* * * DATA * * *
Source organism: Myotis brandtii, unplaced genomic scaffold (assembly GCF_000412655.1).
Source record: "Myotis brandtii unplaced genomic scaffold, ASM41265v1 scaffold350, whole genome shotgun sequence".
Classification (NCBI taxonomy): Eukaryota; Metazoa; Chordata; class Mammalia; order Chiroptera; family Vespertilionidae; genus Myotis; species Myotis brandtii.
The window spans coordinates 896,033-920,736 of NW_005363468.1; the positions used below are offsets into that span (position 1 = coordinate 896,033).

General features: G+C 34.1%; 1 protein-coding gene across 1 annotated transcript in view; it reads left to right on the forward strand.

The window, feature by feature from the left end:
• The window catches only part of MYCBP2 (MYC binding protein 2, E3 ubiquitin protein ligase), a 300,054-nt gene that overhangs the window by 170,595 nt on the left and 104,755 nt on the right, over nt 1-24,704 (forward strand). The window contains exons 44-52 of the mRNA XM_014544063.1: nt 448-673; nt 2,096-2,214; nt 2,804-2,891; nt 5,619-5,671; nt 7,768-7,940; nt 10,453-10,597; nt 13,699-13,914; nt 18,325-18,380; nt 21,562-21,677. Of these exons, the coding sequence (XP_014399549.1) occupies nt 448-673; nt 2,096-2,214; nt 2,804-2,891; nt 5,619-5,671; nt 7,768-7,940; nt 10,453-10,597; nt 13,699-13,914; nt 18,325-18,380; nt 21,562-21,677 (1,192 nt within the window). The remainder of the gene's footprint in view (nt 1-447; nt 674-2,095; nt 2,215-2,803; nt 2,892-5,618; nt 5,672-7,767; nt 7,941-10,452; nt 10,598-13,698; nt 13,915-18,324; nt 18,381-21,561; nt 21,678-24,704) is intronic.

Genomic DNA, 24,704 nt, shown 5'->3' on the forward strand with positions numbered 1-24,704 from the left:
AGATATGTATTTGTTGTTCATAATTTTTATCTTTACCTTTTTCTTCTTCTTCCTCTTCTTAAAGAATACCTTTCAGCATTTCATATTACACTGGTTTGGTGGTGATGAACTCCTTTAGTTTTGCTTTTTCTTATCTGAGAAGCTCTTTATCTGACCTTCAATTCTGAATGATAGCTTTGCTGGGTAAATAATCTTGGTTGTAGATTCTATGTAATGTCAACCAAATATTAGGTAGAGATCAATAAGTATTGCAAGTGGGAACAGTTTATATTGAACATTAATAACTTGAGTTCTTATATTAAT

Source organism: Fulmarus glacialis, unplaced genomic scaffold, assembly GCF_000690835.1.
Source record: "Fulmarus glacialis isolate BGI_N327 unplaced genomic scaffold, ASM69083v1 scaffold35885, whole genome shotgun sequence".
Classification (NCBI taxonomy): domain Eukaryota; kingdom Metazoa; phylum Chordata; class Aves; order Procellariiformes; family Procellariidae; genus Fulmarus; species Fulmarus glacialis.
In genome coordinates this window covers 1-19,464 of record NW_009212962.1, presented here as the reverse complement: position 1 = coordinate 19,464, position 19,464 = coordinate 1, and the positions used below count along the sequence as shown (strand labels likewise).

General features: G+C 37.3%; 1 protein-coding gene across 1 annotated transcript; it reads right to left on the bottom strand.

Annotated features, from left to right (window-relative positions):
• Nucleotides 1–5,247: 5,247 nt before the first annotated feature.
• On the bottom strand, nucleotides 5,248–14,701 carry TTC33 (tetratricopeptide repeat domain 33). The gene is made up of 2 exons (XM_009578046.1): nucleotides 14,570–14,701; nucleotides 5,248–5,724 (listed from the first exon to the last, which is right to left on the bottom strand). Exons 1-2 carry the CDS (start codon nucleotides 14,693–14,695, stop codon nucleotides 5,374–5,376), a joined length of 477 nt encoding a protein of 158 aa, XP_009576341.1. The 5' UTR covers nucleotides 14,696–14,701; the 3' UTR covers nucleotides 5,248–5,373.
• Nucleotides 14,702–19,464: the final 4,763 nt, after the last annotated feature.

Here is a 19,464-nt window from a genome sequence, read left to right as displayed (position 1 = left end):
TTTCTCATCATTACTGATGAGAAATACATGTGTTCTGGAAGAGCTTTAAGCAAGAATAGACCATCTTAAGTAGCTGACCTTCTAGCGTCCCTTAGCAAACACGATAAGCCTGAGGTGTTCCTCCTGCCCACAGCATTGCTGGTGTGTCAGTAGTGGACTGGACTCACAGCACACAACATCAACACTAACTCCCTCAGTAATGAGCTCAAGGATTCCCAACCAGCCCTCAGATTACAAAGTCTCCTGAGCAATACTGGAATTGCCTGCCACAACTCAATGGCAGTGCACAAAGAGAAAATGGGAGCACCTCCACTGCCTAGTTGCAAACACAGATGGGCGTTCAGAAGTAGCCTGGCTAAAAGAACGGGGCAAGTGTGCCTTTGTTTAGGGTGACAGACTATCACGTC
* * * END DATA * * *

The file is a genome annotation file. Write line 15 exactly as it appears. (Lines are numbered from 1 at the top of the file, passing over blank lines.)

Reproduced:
Annotated features, from left to right (window-relative positions):